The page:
He used his legal knowledge of the Volstead Act to find loopholes which allowed him to buy distilleries and pharmacies to sell alcohol for its medical purposes under federal licenses. Remus moved to Cincinnati where he created a bootlegging empire buying up as many distilleries as possible and ordering his own workers to "hijack" the trucks transporting the liquor to them and selling the alcohol on the black market.

Remus referred to himself as the "biggest man in the whiskey business" doing millions of dollars in business a year. To maintain his massive scheme, like Olmstead, Remus paid off hundreds of government officials and policemen at all levels, including the Attorney General whom he bribed with $500,000. Although obtained illegally Remus was not one to hide his wealth throwing lash parties at his mansion with generous gifts for his guests, many have suggested that Remus was the inspiration for Gatsby in the Great Gatsby.

Remus was eventually charged with countless violations of the Volstead Act and was sentenced to two years in prison whereupon release he killed his wife, was acquitted, and died of old age.

http://www.druglibrary.org/schaffer/GENERAL/remus.htm http://www.dailymail.co.uk/news/article-2947410/The-real-Great-Gatsby-Cincinnati-lawyer-known-King-Bootleggers.html http://www.pbs.org/kenburns/prohibition/people/#detail=2085902832-remus

Attorney General Daugherty

As member of President Harding's "Ohio Gang" of corrupt government officials Daugherty came under public scrutiny for his blatant disregard to investigate accusations of government corruption during Prohibition. Daugherty has been accused of using Prohibition to supplement his income by providing criminals protection in exchange for large sums of money.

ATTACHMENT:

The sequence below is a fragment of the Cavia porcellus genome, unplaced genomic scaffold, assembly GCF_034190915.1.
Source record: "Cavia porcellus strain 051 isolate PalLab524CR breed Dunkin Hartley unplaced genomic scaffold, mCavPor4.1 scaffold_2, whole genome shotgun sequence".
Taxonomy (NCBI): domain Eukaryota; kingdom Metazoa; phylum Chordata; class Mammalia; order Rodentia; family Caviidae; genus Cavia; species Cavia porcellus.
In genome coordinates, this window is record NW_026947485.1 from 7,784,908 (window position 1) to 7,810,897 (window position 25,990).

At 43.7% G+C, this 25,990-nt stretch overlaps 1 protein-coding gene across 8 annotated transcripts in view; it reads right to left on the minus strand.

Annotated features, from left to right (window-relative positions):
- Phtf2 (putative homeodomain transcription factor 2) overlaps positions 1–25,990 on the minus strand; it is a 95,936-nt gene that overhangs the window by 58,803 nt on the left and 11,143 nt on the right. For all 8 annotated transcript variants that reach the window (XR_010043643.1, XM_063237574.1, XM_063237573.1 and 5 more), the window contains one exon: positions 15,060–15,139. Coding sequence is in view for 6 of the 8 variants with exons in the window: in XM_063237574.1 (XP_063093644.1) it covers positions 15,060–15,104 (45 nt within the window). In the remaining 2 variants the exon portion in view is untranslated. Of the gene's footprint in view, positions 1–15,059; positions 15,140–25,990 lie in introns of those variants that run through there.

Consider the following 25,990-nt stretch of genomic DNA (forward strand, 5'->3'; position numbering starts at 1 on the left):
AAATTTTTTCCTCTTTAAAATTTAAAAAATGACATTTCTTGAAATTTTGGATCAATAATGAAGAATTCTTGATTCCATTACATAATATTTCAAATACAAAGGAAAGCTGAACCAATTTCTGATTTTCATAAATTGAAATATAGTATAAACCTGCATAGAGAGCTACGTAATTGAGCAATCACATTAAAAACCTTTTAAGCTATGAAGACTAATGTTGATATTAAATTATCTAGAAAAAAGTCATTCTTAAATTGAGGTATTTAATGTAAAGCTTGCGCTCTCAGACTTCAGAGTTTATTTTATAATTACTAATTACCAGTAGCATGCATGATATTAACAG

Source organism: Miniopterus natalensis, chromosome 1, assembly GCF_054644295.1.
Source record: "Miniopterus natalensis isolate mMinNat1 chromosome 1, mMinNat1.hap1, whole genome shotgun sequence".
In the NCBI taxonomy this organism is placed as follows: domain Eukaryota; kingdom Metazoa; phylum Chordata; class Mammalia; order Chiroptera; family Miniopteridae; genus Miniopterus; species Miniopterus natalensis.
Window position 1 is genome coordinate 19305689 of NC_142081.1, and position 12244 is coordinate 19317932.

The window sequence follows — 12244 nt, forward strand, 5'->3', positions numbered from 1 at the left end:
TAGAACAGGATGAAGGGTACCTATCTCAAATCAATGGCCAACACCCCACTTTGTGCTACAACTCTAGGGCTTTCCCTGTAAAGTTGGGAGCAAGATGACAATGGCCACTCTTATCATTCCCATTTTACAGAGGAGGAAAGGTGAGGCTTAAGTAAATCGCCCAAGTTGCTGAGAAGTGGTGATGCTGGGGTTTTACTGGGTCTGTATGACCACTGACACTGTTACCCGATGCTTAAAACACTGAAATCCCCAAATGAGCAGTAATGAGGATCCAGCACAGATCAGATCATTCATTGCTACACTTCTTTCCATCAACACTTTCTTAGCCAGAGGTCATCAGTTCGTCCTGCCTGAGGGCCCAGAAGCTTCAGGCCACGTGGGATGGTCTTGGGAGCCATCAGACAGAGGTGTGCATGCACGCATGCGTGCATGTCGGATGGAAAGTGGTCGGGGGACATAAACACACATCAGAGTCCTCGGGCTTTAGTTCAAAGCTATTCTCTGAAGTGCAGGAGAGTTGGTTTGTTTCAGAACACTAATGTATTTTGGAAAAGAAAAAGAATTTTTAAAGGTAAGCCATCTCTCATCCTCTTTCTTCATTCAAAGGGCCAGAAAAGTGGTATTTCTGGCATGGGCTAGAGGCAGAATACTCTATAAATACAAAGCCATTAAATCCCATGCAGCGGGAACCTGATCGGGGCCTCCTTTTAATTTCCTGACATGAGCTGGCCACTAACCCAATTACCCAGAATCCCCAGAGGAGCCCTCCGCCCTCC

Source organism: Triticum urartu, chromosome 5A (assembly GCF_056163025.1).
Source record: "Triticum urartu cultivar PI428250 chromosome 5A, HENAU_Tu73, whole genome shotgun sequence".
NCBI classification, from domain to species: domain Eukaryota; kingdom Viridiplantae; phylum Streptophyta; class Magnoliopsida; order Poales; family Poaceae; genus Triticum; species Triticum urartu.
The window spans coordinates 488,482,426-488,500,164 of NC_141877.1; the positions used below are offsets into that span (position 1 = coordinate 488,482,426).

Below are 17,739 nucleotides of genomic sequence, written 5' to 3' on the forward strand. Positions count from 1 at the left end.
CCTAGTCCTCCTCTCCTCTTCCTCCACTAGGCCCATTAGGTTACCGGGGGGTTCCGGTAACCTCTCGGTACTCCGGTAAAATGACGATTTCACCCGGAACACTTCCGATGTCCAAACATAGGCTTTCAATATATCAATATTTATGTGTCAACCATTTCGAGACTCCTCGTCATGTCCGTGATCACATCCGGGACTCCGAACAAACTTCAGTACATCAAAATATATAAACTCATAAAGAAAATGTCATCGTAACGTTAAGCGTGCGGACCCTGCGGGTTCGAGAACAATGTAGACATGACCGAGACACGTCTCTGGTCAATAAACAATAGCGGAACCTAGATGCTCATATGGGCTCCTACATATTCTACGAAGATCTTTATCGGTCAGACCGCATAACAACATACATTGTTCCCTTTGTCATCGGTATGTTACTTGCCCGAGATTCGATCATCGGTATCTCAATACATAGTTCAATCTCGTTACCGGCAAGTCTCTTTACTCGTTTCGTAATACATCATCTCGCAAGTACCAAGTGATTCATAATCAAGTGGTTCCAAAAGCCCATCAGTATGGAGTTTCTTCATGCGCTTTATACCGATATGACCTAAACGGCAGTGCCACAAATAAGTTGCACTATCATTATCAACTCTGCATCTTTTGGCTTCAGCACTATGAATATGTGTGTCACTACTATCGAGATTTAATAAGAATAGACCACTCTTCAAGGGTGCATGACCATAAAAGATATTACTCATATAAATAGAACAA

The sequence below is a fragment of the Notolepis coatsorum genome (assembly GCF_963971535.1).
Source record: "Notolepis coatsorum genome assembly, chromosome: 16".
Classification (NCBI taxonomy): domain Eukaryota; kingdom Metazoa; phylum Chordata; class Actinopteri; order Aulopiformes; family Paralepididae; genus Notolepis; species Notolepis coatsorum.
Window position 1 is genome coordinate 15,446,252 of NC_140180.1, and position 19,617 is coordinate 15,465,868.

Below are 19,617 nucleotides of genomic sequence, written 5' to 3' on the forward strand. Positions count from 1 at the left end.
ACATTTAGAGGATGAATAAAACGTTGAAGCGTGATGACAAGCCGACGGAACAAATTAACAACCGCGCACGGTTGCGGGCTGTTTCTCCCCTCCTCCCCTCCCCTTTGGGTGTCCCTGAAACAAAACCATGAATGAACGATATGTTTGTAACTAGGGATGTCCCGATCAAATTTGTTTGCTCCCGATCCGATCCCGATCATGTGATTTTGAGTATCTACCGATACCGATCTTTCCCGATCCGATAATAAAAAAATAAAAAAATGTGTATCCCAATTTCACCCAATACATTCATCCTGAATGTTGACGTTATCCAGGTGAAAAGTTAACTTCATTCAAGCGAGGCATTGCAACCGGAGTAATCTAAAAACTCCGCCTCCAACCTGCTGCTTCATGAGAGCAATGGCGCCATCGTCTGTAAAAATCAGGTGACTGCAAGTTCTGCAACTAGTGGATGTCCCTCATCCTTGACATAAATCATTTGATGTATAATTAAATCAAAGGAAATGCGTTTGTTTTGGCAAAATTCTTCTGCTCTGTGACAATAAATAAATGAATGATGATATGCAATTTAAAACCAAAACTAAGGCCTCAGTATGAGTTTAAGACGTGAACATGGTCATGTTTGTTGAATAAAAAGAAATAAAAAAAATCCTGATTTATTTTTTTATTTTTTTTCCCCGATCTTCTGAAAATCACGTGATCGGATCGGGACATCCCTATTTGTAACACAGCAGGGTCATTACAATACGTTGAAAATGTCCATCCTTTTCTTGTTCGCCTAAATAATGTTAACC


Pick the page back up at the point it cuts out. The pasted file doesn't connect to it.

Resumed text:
His right-hand man Jess Smith met up with notorious bootlegger George Remus promising Remus unlimited federal alcohol licenses in exchange for $2.50 per barrel of alcohol sold; in total Smith collected more than a quarter million dollars in bribes from Remus.

An ex-convict testified against Daugherty arguing that all the money Smith collected from bootleggers (approximately 7 million) was turned over to Attorney General Daugherty himself. However before the testimony, Smith committed suicide and therefore it was inconclusive if Daugherty did take part in the bribery.

http://www.pbs.org/kenburns/prohibition/people/#detail=2085902832-remus http://www.pbs.org/kenburns/prohibition/people/#detail=S3616 http://classroom.synonym.com/political-corruption-harry-daugherty-involved-in-5571.html

On December 5th 1933 Prohibition finally came to an end with the ratification of the twenty first amendment repealing the eighteenth amendment. The Prohibition Era could be considered one of the biggest failures in the United States history as the effects of the legislation basically were the opposite of what was intended to happen. Crime rose significantly with the rise of gangs, alcohol consumption did not decrease, and the US government lost billions of dollars in tax revenue.

http://www.history.com/this-day-in-history/prohibition-ends